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MAPTalk-Digest Friday, December 18 2009 Volume 09 : Number 121

001 Californians to Vote to Legalize Marijuana
    From: Richard Lake <>
002 Kona area councilman: Legalize pot
    From: "Herb" <>
003 War Without Borders
    From: Richard Lake <>


Subj: 001 Californians to Vote to Legalize Marijuana
From: Richard Lake <>
Date: Tue, 15 Dec 2009 08:26:33 -0800



DrugSense FOCUS Alert #422 - Tuesday, 15 December 2009

Today newspapers across California are printing articles about the 
initiative which will be on the November, 2010 ballot for voters 
to  consider legalizing marijuana.

Details about the initiative may be found at the initiative website

Below is the article about the initiative from the state's largest 
circulation newspaper.

The San Francisco Chronicle's article is at

Additional articles about California and marijuana, now and in the 
months ahead, are found at

Many may be appropriate targets for your letters to the editor.


Source: Los Angeles Times (CA)

Page: A12

Copyright: 2009 Los Angeles Times


Author: John Hoeffel

Cited: The Tax & Regulate Cannabis Initiative
Cited: California NORML
Bookmark: (Cannabis - California)


California voters could decide whether to legalize marijuana in 
November after supporters announced Monday that they have more than 
enough signatures to ensure that it qualifies for the ballot.

The petition drive has collected more than 680,000 signatures, said 
Richard Lee, the measure's main proponent, about 57% more than the 
433,971 needed.

"It was so easy to get them," Lee said. "People were so eager to sign."

The initiative would allow cities and counties to adopt laws to allow 
marijuana to be grown and sold, and to impose taxes on marijuana 
production and sales. It would make it legal for anyone who is at 
least 21 to possess an ounce of marijuana and grow plants in an area 
of no more than 25 square feet for personal use.

Steve Smith, a political consultant who has run many California 
initiative campaigns, said that as a rule of thumb, supporters assume 
that about 30% of the signatures on petitions will be invalidated.

"I'll be very surprised if they don't qualify," he said.

The measure, the Regulate, Control and Tax Cannabis Act, is one of 
four initiatives in circulation to legalize marijuana use, but it is 
the only one that appears to have the financial support to make the ballot.

Lee's firm, one of the state's most successful marijuana businesses,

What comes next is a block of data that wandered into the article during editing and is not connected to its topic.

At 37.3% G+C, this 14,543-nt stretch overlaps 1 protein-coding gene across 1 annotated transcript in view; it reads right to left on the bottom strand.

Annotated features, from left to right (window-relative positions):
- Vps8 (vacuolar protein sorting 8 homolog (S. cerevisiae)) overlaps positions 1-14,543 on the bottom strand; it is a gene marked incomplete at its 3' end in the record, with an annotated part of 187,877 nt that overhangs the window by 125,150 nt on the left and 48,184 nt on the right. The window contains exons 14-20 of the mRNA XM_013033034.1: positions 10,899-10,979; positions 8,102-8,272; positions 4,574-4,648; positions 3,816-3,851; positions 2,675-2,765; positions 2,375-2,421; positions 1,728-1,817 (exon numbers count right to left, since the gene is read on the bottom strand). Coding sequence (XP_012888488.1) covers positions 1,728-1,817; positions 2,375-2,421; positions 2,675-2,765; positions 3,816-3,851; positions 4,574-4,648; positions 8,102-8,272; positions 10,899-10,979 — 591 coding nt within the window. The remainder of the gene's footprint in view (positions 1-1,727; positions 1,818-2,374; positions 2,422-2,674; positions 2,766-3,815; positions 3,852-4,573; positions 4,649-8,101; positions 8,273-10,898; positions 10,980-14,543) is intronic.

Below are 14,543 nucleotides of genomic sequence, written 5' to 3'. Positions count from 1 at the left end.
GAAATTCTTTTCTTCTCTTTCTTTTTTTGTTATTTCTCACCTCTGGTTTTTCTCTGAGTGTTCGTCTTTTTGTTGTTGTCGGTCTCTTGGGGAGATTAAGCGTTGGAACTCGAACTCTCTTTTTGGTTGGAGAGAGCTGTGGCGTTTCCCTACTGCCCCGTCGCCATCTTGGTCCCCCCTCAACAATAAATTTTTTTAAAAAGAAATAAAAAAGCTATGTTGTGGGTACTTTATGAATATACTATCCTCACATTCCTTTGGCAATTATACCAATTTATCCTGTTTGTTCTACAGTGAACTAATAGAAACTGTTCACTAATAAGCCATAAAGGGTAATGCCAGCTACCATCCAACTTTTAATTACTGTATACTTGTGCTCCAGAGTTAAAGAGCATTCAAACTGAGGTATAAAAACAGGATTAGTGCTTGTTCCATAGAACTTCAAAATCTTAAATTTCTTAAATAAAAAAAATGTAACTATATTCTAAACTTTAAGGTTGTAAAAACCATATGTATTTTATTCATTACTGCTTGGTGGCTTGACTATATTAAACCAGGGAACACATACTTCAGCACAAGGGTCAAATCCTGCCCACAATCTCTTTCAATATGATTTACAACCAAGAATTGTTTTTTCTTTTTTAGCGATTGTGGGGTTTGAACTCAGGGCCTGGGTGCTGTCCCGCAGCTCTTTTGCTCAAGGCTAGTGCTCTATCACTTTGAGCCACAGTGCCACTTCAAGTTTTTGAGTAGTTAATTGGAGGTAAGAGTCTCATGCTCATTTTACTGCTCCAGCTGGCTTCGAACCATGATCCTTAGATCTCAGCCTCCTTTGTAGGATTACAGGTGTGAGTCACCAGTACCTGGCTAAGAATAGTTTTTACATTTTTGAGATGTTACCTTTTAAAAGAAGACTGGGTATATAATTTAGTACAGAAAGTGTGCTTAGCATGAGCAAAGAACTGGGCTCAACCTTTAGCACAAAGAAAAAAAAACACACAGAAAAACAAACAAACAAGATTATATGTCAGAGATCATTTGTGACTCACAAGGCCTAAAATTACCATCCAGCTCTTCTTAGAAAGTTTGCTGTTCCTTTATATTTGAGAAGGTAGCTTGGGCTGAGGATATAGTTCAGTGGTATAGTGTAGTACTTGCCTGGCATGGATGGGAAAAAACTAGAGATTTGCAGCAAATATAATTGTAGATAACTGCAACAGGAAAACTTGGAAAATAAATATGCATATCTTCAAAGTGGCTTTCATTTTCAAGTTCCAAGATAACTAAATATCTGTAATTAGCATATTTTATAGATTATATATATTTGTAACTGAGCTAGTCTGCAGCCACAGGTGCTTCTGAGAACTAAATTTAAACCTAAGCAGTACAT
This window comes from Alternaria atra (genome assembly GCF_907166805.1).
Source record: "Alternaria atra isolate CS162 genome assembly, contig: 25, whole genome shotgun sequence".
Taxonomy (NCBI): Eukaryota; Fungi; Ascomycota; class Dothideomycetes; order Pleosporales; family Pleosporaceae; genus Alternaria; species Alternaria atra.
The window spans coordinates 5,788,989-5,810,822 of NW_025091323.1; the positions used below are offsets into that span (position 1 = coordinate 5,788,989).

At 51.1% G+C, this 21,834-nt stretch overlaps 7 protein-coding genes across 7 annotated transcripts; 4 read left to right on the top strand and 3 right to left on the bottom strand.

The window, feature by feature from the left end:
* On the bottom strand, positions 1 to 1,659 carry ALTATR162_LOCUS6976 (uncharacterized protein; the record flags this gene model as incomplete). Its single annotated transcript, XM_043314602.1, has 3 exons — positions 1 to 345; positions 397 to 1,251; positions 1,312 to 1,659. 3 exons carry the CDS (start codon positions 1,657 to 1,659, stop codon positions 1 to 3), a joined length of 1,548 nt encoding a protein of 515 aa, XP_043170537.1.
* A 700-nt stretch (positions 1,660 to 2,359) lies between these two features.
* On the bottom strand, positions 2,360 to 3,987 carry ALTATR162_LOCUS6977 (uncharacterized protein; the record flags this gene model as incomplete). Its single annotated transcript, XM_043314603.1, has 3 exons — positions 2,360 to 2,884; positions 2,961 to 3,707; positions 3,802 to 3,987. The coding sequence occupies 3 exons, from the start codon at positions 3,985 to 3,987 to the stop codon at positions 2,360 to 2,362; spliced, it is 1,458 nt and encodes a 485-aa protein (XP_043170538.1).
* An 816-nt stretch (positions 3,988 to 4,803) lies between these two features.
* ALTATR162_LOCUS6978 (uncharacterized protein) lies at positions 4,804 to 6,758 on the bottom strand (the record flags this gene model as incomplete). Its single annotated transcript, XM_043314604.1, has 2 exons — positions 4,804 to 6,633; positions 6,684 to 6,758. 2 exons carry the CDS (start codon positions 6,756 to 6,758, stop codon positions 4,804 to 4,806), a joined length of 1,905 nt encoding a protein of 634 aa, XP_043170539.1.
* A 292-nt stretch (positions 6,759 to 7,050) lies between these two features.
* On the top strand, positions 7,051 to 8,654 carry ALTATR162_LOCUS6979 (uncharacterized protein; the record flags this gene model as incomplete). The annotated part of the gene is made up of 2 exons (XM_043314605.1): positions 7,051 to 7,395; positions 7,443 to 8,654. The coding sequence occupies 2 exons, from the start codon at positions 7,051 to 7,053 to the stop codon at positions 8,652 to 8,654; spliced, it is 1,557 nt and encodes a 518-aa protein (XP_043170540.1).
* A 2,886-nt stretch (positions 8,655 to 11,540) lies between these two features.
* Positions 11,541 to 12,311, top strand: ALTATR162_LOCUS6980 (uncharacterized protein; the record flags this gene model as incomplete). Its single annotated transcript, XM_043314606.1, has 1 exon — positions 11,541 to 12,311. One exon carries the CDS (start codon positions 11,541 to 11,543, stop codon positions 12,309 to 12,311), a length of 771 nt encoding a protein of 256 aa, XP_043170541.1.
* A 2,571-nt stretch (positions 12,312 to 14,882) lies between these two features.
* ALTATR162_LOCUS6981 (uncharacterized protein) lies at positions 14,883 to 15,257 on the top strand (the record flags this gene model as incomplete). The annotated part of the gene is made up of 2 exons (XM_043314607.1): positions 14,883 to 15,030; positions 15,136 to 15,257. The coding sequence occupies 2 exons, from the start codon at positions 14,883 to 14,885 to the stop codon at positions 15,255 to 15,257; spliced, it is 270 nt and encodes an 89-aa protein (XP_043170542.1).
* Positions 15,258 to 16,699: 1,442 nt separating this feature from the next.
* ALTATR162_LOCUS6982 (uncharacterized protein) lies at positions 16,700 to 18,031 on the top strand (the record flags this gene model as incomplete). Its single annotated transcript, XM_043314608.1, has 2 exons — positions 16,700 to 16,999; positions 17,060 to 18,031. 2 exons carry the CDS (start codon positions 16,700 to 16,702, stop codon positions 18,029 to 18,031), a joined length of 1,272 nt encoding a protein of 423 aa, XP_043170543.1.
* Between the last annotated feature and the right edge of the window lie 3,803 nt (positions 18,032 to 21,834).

has spent at least $1.1 million so far on the measure. Lee owns half 
a dozen businesses in Oakland, including Coffeeshop Blue Sky, a 
medical marijuana dispensary, and Oaksterdam University, which 
teaches about marijuana.

Lee said he expected that the campaign will cost between $7 million 
and $20 million, but he hopes to raise the money from across the country.

"We feel like we've done our part," he said.

Lee has hired consultants to run an Internet-based campaign that he 
said already has a mailing list of about 30,000.

In a news release, the campaign announced that it had more than 
650,000 signatures, but Lee said that the firm he hired to collect 
signatures put the number at more than 680,000. Lee said volunteers 
would continue to gather signatures until the campaign turns in the 
petition early next year.

Polls have shown support among California voters for legalization. A 
Field Poll taken in mid-April found that 56% of voters in the state 
and 60% in Los Angeles County want to make pot legal and tax it. A 
poll taken for the initiative's proponents in August found that 51% 
of likely voters supported it when read language similar to what will 
be on the ballot, but that increased to 54% when they were read a 
less technical synopsis.

Smith said those numbers suggest proponents face tough odds.

"Generally, you are at your high point when you start," he said. "The 
no side just has to come up with one good reason to vote no."

But Smith said that a lot will depend on how much money is spent by 
both sides and whether the electorate tilts toward left or right on 
election day.

"I think it'll probably be a very close vote," he said.

Law enforcement organizations are likely to oppose the measure, but